Commentary to the Fifth Sunday of Lent - B
Socrates was sitting on a park bench. A cop asked him, "Who are you?" He answered, "I wish to God I knew."
Egypt's King Tutankhamen left us his golden furniture and jewels, but he is dead. The Nazarene left us no golden toys, but He lives. The answer to this riddle is locked in this Gospel.
No other Gospel contains the story of the Greek travelers. That is not surprising. John's work was written to present Christ to the Greeks and Gentiles. His Jesus was designed for export. Nor is it surprising to find Greeks in Jerusalem. The Greeks were inveterate wanderers. They had an insatiable desire to see fresh places and taste new ideas. They also had the dollars. They were yesterday's jet set. The Greek tourists were smart. The time to be in Jerusalem was Passover. Then they would get all the action and color they wanted.
The Greeks may have seen some of the miracles worked by the Christ in Jerusalem. They may have witnessed Him driving the bankers out of the Temple. Surely they had heard of His triumphal entrance into Jerusalem. Is it any wonder then that they wanted to pull up chairs with our Christ? They were as inquisitive about Him as we are. Besides, they suspected such an outspoken person would not live long.
They chose the apostle Philip as their messenger. They liked his Greek name. Their famous line "Sir, we should like to see Jesus!" has been echoed by billions since the Greeks spoke it.
But Philip broke into a sweat at their request. Did the Master want to chat with these foreigners? They had no appointment.
Timidly Philip threw the ball into Andrew's court. He set up the rendezvous immediately. He had learned long before that the Teacher had time for everybody. You need no appointment. He has no voice mail, no cell phone, no peeper. He takes all calls immediately. He is on the job 7/24/365. He's just a prayer away.
Besides Jesus was delighted at the arrival of the Greeks. The Wise Men from the East at His birth carried news of Him to the countries east of Palestine. The Wise Men from the West would carry His message into the western world.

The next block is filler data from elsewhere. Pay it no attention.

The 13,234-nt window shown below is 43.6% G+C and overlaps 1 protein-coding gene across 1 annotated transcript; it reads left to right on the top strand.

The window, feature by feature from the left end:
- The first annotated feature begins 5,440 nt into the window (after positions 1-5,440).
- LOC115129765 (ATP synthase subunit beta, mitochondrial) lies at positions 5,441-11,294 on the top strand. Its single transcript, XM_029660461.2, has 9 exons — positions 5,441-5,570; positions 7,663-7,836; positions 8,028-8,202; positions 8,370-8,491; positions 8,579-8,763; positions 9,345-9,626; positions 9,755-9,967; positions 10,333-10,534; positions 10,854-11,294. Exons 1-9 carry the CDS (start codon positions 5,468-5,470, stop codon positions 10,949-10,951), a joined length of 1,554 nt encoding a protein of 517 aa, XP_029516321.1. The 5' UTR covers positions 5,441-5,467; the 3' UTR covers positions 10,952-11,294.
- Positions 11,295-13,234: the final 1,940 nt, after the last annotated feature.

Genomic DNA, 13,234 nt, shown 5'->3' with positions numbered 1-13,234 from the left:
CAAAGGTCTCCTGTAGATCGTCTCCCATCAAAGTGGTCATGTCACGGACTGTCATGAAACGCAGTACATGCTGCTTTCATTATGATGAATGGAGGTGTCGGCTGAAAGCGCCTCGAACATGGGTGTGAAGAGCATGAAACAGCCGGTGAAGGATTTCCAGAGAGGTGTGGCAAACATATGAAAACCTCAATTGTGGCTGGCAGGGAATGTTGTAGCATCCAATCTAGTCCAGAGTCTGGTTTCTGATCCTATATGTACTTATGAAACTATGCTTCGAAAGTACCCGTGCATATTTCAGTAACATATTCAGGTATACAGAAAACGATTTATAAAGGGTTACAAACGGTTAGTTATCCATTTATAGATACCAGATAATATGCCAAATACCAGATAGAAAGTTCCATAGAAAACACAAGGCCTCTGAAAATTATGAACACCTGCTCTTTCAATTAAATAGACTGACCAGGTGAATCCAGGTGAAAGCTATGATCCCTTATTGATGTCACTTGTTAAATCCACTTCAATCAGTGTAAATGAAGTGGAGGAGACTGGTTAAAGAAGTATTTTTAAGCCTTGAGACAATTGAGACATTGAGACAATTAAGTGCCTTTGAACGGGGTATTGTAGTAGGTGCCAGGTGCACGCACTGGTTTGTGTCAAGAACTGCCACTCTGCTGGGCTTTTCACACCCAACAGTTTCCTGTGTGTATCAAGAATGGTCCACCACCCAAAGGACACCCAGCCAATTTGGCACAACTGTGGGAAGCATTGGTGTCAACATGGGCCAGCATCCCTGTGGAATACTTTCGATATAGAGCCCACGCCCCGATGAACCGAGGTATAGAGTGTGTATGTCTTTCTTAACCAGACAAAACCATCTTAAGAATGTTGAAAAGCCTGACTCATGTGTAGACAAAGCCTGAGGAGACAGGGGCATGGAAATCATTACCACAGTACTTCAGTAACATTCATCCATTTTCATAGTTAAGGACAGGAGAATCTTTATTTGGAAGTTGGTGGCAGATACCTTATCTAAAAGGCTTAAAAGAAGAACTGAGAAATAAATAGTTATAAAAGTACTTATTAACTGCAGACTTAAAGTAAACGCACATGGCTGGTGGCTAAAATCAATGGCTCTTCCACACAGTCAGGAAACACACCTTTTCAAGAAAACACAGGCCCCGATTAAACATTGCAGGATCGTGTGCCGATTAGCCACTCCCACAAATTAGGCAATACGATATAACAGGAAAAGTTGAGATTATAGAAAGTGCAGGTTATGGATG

Jesus shares a Greek salad (What else?) and white wine with His Greek guests at a vine covered outdoor cafe. Jerusalem is enjoying beautiful weather. There has been speculation for centuries that Jesus Himself spoke some Greek along with His native Aramaic. He proves as sophisticated as the Greeks. Originally they thought of Him as a Socrates. They found Him much more. Unlike Socrates, He knows exactly who He is.
He blows their sharp minds with His surreal message. Only death brings life. To illustrate His point He uses the grain symbolism. Unless grains of wheat are buried, they will not produce wheat fields. Our Lord was teaching the Greeks and us that only by spending one's life do we retain it. We will exist long into the 21st century if we take things easily, avoid strain, and protect our lives as would a hypochondriac. We will exist longer, but unhappily we will not live. We will prove the point made by a priest that not all the dead are buried.
History is filled with people who have learned the lesson Jesus was teaching the Greeks that day at brunch. GB Shaw's Joan of Arc is one. She knew her enemies were closing in. So she shouts to God, "I shall last only a year. Use me as you can."
Christians who lost their lives helping Holocaust Jews are remembered today in Israel in the garden known as the Avenue of the Just. They surrendered their own lives to save others.
Incidentally, the Teacher underlines His teaching that from death springs life more than once. You will find Him doing it two times in Matthew, twice in Luke, and once in Mark. He had no intention of pigeonholing this teaching.
The Master picked up the check at the bistro. As He was leaving the Greeks, He threw them a fluttering knuckle ball that must have caused indigestion. "And when I am lifted up from the earth, I shall draw all men to myself." It was on the magnet of a wooden cross Jesus placed His hopes. History proved Him right.
The empires founded on force have gone leaving bad memories - Genghis Khan, Alexander, Napoleon, Hitler, and Saddam. But, as Christ the swordless on an ass." The Christian life, the sage says, is like parachuting. We must do it right the first time.